FESTIVAL REVIEW: Liverpool Sound City 2018

This May, Liverpool’s Sound City returned for an early Bank Holiday weekend of live music and arts-based action. Experiencing a creative and cultural rebirth, the festival moved its operations to the Baltic Triangle: an area renowned for its modernist takeover of the historic part of town. Spread across two days, the event gave attendees an immersive but manageable panorama of the fast-paced, gig-hopping climate of today’s Metropolitan festival.

The venues—all within a short walking distance of each other—varied in size and stature, whilst some scheduling and organisational issues arose (as expected due to the nature of the event) the majority of the weekend’s festivities ran smoothly and without a hitch, a credit to the excellent forward-thinking of the venues, the crew and the organiser’s.

Arriving in the city as the festival opens, we made our way to the Cains Brewery village—an area of densely populated warehouse space recommissioned as an arts hub that holds many of the festival’s chosen venues—where lies a feast of culture and activity: spoken word, live performance, art exhibitions, vintage stores, tiki bars and crazy golf. Heading directly to Birdies’ outdoor stage, this is where we start day one.

The gorgeous vocal stylings of Mathilda Homer immediately stand out, catching that contemporary R&B/Soul vibe so perfectly, think a mix of Jorja Smith and Lianne La Havas. Her style is relaxed and subtle, allowing more focus to gaze upon her outstanding songwriting. Visiting the Baltic Market stage (hosted by Pirate Studios) we join False Advertising for the gnarliest set we’ve ever seen from them. Filling the room with their ’90s alt-rock, the Manchester trio make easy work of their slot and draw a big crowd: Jen Hingley owns the stage passing riffs and hair flips in motion with an unrelenting, riotous confidence. It’s been a journey for this band but the formative years have been more than good, flaunting the progressions of their live set this performance confirms False Advertising’s standing in the guitar scene, front-running and significant.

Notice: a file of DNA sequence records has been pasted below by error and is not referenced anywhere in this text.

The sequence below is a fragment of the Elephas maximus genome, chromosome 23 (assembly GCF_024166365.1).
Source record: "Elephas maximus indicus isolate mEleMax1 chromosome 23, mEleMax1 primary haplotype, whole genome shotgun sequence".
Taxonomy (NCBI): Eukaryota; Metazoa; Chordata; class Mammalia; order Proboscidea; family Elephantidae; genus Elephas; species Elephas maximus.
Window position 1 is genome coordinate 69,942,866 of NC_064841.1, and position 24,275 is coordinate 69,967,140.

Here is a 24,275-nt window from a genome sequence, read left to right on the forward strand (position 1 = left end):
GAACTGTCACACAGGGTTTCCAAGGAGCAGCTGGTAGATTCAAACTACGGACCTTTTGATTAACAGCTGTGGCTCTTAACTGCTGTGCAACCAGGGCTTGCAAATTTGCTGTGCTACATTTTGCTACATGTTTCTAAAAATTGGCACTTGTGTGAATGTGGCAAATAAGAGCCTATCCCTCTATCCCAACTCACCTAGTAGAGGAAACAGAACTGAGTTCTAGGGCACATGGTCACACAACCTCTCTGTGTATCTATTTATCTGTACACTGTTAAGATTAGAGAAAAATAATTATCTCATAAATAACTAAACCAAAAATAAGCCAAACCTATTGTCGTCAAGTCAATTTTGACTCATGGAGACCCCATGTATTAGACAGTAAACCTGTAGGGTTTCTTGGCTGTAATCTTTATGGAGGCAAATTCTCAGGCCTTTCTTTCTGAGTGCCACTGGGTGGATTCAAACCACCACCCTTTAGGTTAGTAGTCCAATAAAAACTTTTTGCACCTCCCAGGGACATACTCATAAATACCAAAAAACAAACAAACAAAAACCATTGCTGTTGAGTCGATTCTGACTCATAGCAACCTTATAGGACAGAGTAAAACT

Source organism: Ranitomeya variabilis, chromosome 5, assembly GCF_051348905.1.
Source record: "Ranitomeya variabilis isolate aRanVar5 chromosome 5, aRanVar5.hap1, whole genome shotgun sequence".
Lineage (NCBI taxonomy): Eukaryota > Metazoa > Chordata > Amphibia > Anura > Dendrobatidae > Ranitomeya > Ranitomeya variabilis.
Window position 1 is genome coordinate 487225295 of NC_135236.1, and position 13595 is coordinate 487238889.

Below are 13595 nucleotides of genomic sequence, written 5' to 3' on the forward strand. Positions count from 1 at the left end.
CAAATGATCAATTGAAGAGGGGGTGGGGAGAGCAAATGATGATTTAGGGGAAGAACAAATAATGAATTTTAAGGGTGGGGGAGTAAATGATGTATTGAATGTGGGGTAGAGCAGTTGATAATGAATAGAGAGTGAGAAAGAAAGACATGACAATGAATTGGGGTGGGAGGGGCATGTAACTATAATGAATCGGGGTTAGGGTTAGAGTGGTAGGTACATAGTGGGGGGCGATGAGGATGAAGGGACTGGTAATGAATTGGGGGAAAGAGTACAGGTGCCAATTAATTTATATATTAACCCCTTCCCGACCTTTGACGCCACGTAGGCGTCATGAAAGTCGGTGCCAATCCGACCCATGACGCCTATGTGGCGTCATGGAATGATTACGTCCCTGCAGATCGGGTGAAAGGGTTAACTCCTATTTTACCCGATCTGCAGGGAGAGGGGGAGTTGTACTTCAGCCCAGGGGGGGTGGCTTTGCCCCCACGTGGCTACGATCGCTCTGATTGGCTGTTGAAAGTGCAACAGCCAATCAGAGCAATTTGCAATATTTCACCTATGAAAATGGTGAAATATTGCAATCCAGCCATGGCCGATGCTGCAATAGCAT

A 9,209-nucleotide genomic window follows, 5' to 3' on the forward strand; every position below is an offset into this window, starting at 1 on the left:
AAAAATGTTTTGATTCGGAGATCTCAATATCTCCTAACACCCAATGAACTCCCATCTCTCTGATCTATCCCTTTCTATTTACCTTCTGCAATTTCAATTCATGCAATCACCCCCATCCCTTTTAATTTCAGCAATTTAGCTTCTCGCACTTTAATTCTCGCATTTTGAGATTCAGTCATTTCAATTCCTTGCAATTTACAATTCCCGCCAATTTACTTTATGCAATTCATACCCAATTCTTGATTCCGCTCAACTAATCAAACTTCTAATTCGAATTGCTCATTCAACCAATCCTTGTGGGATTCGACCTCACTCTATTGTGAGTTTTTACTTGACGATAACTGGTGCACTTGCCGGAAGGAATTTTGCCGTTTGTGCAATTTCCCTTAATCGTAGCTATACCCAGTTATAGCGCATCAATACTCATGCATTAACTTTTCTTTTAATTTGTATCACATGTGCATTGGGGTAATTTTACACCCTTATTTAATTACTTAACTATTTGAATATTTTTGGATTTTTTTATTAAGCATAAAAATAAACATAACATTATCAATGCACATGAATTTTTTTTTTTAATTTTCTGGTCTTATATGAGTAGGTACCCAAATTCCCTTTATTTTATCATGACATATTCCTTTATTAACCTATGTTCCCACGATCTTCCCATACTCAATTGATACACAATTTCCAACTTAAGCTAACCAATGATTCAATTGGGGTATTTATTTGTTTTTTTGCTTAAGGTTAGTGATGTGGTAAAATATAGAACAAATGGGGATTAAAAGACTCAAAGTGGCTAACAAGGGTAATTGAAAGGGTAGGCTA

As the midday sun raged on, we decided to make Birdies our base for the next couple of hours, taking in sets from Ireland’s Maria Kelly and HAWK, alongside music from Bristol-based singer/songwriter Sean Christopher. Unfortunately as the day carried on, with the nature of the stage setting, the softer acoustic sets were overthrown by the unnecessary ambiance of background chatter and hum of the city. The chilled tones of Sean Christopher‘s first tracks didn’t strike much recognition but after pulling out a few bluesy numbers, enthusiasm grew, as did the room’s attentiveness. His music tells stories, the kind that transports its listener and reaches far beyond its physical space, trained on a vocal of slight husk but still clear and unhurried, Sean Christopher’s voice can easily whisk you away—as will his charismatic presence.

For her first performance in the city, Maria Kelly runs through a few already released tracks and a nicely chosen Dido cover. The staging wasn’t as smart as it could’ve been here, Kelly’s songs are intimate and her voice is of a gentle gossamer that doesn’t mix as well with rowdy midday drinkers, this performance would’ve worked much better in a cozy backroom somewhere, possibly On Air. Away from the obvious drawbacks, Kelly is a marvelous artist; her songs feel lived in, untouched by the world and unnerving in their presentation. Kelly’s range expands from soft, wispy tones into a sprawling transporter of emotive expression. So Far Below is our favourite of the set, taking her best attributes and producing a masterpiece of thrilling sensation.

End of the Trail Creative‘s showcase opens at the Baltic Social with Pining for Sunshine, a soloist from Brighton. Although technical issues force a late start, the set continues with a bunch of new and unreleased tracks from the artist’s catalogue. The songs are mostly melancholy and are written from a very personal place, so it’s not surprising that when performing the artist gets lost in the moment and his body writhes with feeling. A standout is So Little Time, an ambient requiem of heartfelt console, delivered here by a resounding electric.